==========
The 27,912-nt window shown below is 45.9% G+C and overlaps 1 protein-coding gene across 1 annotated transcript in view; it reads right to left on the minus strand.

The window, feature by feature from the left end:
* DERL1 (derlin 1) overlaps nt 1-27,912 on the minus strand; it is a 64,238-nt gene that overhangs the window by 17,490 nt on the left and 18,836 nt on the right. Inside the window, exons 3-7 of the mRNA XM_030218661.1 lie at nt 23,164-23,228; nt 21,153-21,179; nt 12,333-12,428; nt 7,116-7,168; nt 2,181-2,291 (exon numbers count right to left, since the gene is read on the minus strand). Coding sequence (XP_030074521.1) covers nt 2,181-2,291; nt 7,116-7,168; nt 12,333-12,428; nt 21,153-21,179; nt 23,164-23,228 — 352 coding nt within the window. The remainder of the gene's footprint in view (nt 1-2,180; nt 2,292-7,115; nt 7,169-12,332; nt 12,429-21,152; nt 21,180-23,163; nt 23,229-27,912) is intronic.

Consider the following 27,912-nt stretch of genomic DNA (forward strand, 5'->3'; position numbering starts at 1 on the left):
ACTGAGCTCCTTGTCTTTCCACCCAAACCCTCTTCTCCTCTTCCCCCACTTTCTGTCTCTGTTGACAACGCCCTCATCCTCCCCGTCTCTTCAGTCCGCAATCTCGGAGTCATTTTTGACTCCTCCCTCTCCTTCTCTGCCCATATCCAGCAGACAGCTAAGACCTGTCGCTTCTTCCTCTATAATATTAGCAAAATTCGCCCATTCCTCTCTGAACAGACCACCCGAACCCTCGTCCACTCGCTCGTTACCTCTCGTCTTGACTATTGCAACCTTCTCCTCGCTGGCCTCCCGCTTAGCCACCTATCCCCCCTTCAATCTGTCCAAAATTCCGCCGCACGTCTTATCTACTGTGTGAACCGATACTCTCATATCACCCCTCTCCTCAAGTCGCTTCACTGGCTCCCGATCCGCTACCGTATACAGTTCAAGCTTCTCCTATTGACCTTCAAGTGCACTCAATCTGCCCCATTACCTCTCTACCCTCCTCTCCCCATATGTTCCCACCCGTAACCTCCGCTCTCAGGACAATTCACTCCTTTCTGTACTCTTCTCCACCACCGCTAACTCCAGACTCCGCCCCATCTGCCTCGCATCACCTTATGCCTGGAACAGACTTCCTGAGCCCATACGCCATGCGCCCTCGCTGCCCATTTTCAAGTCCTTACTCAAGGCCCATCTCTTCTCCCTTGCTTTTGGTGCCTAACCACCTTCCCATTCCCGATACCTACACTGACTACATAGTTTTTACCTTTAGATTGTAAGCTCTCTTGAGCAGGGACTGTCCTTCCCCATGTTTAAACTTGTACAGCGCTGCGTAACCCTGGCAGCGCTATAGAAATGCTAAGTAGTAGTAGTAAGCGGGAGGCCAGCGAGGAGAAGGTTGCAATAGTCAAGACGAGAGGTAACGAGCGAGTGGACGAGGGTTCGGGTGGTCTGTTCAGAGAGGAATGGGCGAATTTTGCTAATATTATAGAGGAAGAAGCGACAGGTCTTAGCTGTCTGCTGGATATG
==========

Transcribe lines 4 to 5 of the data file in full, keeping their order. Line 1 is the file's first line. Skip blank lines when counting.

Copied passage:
Consider the following 27,912-nt stretch of genomic DNA (forward strand, 5'->3'; position numbering starts at 1 on the left):
ACTGAGCTCCTTGTCTTTCCACCCAAACCCTCTTCTCCTCTTCCCCCACTTTCTGTCTCTGTTGACAACGCCCTCATCCTCCCCGTCTCTTCAGTCCGCAATCTCGGAGTCATTTTTGACTCCTCCCTCTCCTTCTCTGCCCATATCCAGCAGACAGCTAAGACCTGTCGCTTCTTCCTCTATAATATTAGCAAAATTCGCCCATTCCTCTCTGAACAGACCACCCGAACCCTCGTCCACTCGCTCGTTACCTCTCGTCTTGACTATTGCAACCTTCTCCTCGCTGGCCTCCCGCTTAGCCACCTATCCCCCCTTCAATCTGTCCAAAATTCCGCCGCACGTCTTATCTACTGTGTGAACCGATACTCTCATATCACCCCTCTCCTCAAGTCGCTTCACTGGCTCCCGATCCGCTACCGTATACAGTTCAAGCTTCTCCTATTGACCTTCAAGTGCACTCAATCTGCCCCATTACCTCTCTACCCTCCTCTCCCCATATGTTCCCACCCGTAACCTCCGCTCTCAGGACAATTCACTCCTTTCTGTACTCTTCTCCACCACCGCTAACTCCAGACTCCGCCCCATCTGCCTCGCATCACCTTATGCCTGGAACAGACTTCCTGAGCCCATACGCCATGCGCCCTCGCTGCCCATTTTCAAGTCCTTACTCAAGGCCCATCTCTTCTCCCTTGCTTTTGGTGCCTAACCACCTTCCCATTCCCGATACCTACACTGACTACATAGTTTTTACCTTTAGATTGTAAGCTCTCTTGAGCAGGGACTGTCCTTCCCCATGTTTAAACTTGTACAGCGCTGCGTAACCCTGGCAGCGCTATAGAAATGCTAAGTAGTAGTAGTAAGCGGGAGGCCAGCGAGGAGAAGGTTGCAATAGTCAAGACGAGAGGTAACGAGCGAGTGGACGAGGGTTCGGGTGGTCTGTTCAGAGAGGAATGGGCGAATTTTGCTAATATTATAGAGGAAGAAGCGACAGGTCTTAGCTGTCTGCTGGATATG